Alrod was on him in a flash, the tip of his dagger against Ghedo's throat.
"Perhaps I could spare the commoners and vent my wrath on the friend who betrayed me."
Ghedo held himself motionless. "How have I betrayed you?"
"By your incompetence."
"I would die for you."
"Perhaps you should."
"After all these years? All I've done for you? After all we've done together?"
"If you continue to disappoint me, what choice will I have?"
Alrod's voice cracked as he lowered the dagger. "I need a sorcerer with the skill to match my ambition."
"I am that sorcerer, as I always have been. You know that."
"Do I, Ghedo? Do I really?"
The bell clanged. Ghedo shrugged on his cloak and pulled his veil into place before he freed the latches to let Sado in. A sudden burst of light exploded behind the servant, followed by a blast of frigid air that sucked the door shut. Before Alrod could grab his sword, Ghedo had flung his knife into the intruder's heart. The man didn't even flinch.
Ghedo grappled for his sword, but Alrod stayed his hand. "Were our visitor a threat, we'd both be dead by now."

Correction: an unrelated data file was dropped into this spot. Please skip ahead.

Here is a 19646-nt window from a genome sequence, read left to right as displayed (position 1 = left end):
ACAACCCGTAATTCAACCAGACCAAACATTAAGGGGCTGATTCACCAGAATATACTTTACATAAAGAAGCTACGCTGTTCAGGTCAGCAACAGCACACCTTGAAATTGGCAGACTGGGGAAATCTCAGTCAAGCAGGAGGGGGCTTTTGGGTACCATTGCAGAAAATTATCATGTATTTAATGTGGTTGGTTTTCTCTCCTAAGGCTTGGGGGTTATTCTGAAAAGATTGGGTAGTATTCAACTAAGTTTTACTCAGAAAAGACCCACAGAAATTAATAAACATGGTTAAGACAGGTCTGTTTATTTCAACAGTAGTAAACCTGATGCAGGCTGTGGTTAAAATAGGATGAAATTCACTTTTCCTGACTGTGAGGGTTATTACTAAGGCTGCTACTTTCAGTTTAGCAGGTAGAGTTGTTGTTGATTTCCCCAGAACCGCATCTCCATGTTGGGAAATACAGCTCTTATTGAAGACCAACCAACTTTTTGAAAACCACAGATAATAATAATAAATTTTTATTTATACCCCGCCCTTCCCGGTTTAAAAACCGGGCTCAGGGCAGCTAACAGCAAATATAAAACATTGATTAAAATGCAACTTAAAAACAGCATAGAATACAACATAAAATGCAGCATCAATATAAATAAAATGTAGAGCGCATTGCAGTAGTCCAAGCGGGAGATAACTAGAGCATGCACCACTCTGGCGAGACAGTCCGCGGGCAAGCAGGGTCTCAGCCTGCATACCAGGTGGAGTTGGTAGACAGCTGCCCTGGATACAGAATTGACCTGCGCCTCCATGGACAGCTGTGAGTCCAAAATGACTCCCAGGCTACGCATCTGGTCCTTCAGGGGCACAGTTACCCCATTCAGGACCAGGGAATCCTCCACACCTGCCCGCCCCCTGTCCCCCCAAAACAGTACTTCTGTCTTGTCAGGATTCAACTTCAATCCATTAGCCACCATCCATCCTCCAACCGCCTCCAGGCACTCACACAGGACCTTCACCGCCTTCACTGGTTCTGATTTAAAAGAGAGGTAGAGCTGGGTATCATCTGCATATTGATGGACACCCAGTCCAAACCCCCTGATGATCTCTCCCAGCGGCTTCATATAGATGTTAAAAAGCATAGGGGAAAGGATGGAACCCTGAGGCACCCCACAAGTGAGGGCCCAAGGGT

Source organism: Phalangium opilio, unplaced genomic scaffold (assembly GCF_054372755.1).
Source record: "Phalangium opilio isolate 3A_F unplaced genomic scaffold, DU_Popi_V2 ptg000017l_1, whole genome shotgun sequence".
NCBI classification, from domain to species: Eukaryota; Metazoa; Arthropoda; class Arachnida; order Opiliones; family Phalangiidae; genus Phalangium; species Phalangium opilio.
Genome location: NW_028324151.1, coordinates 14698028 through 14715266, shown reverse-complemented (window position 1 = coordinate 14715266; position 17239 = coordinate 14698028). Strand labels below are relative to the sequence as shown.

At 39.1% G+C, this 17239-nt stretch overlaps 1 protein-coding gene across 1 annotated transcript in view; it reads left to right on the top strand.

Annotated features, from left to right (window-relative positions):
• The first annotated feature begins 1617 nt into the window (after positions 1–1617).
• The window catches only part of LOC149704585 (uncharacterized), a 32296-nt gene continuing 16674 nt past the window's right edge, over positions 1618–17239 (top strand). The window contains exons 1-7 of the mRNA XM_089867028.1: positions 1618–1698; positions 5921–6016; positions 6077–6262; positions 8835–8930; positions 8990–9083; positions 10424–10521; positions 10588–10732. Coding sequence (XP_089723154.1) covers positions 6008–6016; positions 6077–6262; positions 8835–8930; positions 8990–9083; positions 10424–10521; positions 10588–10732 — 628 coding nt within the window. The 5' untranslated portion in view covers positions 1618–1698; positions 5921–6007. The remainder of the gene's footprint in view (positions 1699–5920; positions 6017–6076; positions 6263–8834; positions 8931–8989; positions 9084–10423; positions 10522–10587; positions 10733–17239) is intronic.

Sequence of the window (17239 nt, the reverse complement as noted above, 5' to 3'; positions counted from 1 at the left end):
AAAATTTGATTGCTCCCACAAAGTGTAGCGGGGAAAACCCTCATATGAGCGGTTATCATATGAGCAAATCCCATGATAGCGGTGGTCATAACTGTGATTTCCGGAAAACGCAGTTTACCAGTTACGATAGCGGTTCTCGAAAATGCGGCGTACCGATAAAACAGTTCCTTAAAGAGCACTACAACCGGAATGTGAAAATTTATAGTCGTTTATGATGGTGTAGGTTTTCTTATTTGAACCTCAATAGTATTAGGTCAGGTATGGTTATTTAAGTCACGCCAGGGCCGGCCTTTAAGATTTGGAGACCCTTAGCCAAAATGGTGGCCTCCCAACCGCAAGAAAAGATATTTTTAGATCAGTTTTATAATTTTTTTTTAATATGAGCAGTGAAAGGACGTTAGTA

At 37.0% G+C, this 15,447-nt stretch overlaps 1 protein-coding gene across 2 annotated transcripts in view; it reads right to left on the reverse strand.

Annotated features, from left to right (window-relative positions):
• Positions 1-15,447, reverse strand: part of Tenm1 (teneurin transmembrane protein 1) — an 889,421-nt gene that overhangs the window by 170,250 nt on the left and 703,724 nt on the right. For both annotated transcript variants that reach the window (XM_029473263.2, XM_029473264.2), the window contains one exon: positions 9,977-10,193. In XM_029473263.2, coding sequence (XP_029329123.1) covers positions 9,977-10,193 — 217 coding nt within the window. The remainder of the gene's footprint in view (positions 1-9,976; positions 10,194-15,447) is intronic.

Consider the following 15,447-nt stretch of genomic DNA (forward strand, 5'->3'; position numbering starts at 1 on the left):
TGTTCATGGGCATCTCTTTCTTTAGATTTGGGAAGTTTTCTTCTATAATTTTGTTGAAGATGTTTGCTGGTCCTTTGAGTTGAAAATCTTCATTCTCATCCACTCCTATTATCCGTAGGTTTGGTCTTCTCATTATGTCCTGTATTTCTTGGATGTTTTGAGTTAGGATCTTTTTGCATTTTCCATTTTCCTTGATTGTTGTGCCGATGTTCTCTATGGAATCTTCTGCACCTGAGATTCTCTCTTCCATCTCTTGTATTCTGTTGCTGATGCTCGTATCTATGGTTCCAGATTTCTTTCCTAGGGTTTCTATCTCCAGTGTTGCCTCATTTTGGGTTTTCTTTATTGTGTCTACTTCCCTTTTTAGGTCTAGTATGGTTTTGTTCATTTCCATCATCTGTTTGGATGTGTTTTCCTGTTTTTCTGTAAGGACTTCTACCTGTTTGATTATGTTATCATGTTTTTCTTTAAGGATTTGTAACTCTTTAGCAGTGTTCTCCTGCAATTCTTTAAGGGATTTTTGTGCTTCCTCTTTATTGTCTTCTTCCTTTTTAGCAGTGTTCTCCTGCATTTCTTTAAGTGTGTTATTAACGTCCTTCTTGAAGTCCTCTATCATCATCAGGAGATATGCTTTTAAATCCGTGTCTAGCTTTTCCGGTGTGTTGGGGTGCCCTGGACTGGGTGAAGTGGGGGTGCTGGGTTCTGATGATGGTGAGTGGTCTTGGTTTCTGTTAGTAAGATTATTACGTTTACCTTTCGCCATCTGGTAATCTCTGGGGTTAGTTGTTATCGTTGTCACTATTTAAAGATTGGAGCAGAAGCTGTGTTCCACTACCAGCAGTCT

The intruder bowed, a strangely formal gesture given the knife in his chest. Cloaked in a shimmer of gray and gold, he too hid his face behind a veil. Beside him, Sado stood as a statue, tray in hand and mouth open. The valet's chest did not rise, and yet he did not fall over dead. Had he been struck with a fastacting potion that turned him to stone?
"I am honored to be counted worthy as an adversary. But I come as a friend." The intruder's voice was deep but not harsh, with an odd accent that lowered in tone at the end of each phrase.
"Friends do not come masked," Alrod said. "Show yourself."
The intruder unlatched his veil and dropped his hood. Ghedo swallowed back shock at seeing his own face on the intruder. "A trick," he muttered. "Some sort of mog."
"Baron Alrod has suffered a very costly defeat," the intruder said. "To emphasize this point, I wear the face of the genius who engineered the debacle."